Question: Good to see you too. I just had a question, Minister, about perceptions of the UK and Australian relationship in the press. As you pointed out in the speech, I think, the relationship’s very important. I think there’s 6000 Australian small businesses in the UK, which would be double that of Germany or France, and certainly with investments, certainly when you ask Australians where they want to go off and set up business, they always say the UK, despite accusations to the contrary. Do you think perhaps there’s a bit of an anti-UK bias in the British press, particularly in the ABC and the Conversation, so that when people like me are talking about the benefits of the UK, they’d rather not run it? They’d rather run something out of Brussels or somewhere else? And can I help sell the agreement, I guess?

Tehan: Well you can, Tim, and it would be fantastic if you could because in your previous role you were very good at selling the benefits of free trade. I think today’s media, and it’s a bit to do with presence online, more and more they want conflict, they want disagreement to sort of drive the clickbait. And one of the things I think all of us in this room need to do, because we’re all true believers in the importance of the relationship and we want to enhance it, is to make sure that we don’t buy into that. Is to just be very level-headed, very sensible, understand the importance of what we’re dealing with, and to make sure that that’s what we keep at the forefront of our minds. It’s very easy to grab a very quick headline by saying something controversial these days. Because all of a sudden you’ll be up there online, in particular, and people will be clicking away, and often the headline does not match the substance of what’s in the article. But I think all of us have just got to refrain from that at the moment. This is too important to enter into that sort of, what I think is pretty petty and so, what you’ll get from me is a real focus on the main game—keep the main thing the main thing, I think is an incredibly important saying. And that’s what I’ll be seeking to do, and any support that you can give to make sure that the substance gets a run, I think, is incredibly important, because there is so much substance.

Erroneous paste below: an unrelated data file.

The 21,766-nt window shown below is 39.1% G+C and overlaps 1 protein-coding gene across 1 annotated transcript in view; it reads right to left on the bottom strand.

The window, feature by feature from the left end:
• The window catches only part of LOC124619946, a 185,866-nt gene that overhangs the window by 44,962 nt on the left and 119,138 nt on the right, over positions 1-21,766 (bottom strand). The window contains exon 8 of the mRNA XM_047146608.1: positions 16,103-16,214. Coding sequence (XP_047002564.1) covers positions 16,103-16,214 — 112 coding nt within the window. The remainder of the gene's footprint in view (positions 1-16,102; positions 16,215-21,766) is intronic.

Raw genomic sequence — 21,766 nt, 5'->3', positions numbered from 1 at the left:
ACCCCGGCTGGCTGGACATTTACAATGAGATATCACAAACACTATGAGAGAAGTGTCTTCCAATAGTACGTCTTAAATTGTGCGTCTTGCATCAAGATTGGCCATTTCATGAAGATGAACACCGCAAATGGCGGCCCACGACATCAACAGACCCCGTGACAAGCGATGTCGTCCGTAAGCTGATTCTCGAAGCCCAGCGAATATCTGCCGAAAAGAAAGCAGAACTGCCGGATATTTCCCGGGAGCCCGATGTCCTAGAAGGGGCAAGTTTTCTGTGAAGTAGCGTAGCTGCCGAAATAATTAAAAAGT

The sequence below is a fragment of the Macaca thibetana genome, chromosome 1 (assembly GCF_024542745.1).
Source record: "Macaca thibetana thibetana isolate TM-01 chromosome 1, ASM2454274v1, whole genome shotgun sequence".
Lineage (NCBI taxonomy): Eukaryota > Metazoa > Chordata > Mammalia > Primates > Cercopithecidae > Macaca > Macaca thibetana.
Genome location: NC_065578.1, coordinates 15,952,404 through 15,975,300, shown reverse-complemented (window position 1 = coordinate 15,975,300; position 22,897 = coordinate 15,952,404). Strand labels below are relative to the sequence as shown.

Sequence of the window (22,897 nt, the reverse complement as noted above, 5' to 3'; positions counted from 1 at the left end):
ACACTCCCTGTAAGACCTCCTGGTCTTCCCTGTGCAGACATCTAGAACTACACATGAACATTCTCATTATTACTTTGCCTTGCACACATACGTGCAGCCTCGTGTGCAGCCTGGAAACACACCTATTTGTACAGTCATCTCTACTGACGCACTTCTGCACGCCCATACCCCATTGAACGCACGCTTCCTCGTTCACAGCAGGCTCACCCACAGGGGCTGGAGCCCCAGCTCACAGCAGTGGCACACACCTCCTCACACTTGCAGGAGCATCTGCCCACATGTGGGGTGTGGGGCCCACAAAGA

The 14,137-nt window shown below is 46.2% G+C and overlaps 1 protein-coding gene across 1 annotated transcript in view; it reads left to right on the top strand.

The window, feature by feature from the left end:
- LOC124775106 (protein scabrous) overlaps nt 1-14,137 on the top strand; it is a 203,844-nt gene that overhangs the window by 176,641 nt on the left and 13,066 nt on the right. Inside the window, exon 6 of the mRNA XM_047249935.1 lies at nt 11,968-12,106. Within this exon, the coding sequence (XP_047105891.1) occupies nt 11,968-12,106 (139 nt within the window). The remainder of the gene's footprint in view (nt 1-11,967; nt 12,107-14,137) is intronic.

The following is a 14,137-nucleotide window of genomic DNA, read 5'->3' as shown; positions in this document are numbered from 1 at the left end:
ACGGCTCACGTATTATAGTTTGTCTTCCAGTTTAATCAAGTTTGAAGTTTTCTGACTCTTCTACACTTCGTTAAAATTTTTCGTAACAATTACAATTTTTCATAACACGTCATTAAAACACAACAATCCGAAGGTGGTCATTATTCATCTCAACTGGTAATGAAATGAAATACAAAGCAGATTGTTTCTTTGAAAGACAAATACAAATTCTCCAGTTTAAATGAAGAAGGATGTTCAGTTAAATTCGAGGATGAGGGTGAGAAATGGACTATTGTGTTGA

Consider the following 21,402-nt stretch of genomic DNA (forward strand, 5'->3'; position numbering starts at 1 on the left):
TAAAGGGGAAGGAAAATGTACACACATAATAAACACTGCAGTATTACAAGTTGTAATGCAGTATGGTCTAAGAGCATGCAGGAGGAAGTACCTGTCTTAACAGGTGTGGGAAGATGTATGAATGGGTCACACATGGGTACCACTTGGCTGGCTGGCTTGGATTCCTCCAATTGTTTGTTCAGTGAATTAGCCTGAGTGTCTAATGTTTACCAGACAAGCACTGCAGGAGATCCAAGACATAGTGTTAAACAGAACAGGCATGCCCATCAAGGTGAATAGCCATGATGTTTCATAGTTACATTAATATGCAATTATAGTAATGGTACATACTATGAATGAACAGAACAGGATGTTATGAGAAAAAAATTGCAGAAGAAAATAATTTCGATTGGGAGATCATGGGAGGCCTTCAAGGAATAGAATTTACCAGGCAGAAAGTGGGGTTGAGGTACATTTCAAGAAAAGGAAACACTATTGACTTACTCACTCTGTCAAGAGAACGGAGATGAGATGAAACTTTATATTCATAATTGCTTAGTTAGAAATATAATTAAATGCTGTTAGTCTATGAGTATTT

What I tried to illustrate a little bit, just from when I went over as a student, you know, there’s the investment relationships, there’s the people-to-people links, there’s people-to-people links in the- you know, you had a former head of the Department of Foreign Affairs here in Australia go over and set up an international relations school in the UK. That shows the depth of the relationship, and we can just further grow and enhance that, and I think we’ve got to make sure we don’t get caught up in that day-to-day clickbait headlining.

Question: Hi Minister. Steve Pattillo, I’m the CEO and owner of Global Academic Ventures. We’re a company that brings people to Australia to do study, exchange young and old, tours, learning about Australia, gap years, that sort of thing. We really appreciate the Export Market Development Grants. It was a fantastic program. We used it up until 2015-2016 when the eight years ran out, and that was a tough day when those eight years ran out, we had to start picking up everything. We’ve obviously lost about 60 to 70 per cent of our export revenue because people can’t arrive. So we’re going to start rebuilding Europe, the States, Asia and Latin America. Is it possible for Australia to consider a program where you have an EMDG rebuild? Those [indistinct] eight years. Would it be a good idea for us to be able to get some subsidies, or at least some [indistinct] to rebuild our export markets?

Tehan: Okay. That’s a good point and I’m happy to consider that and take it onboard. We’ve just revamped the EMDG scheme and we’re just about to roll out one program and then because of the revamp, there’ll be another program that’s rolled out a few months later. Because it previously was done retrospectively and now we’re going to pay in advance. So, we’re sort of locked in with what we’re going to do over the next two programs, but I’m happy to take that onboard and look at ways that we might be able to help. So thanks for making the point.

Question: Thanks very much, David, and great pleasure to be here, and can I say we appreciate the great partnership with Australia [indistinct]. Minister, your visit was, I think, a real game changer, and we really welcome the phenomenal progress that is being made [indistinct.] The question I wanted to ask is about the global trading system and how important that is to what you outlined in terms of first principles. As open trading nations like Australia, a good functioning international trade system is essential. There’s been an impressive new person appointed to lead the WTO, and of course Australia, Europe and the UK were very important in sort of rallying around the WTO to work around on the appellate body and so on. So I just wondered if you could talk about how you’re seeing the momentum or a resurgence of the WTO trade agenda, and also the role of the new US administration in maybe unblocking some of those things [indistinct].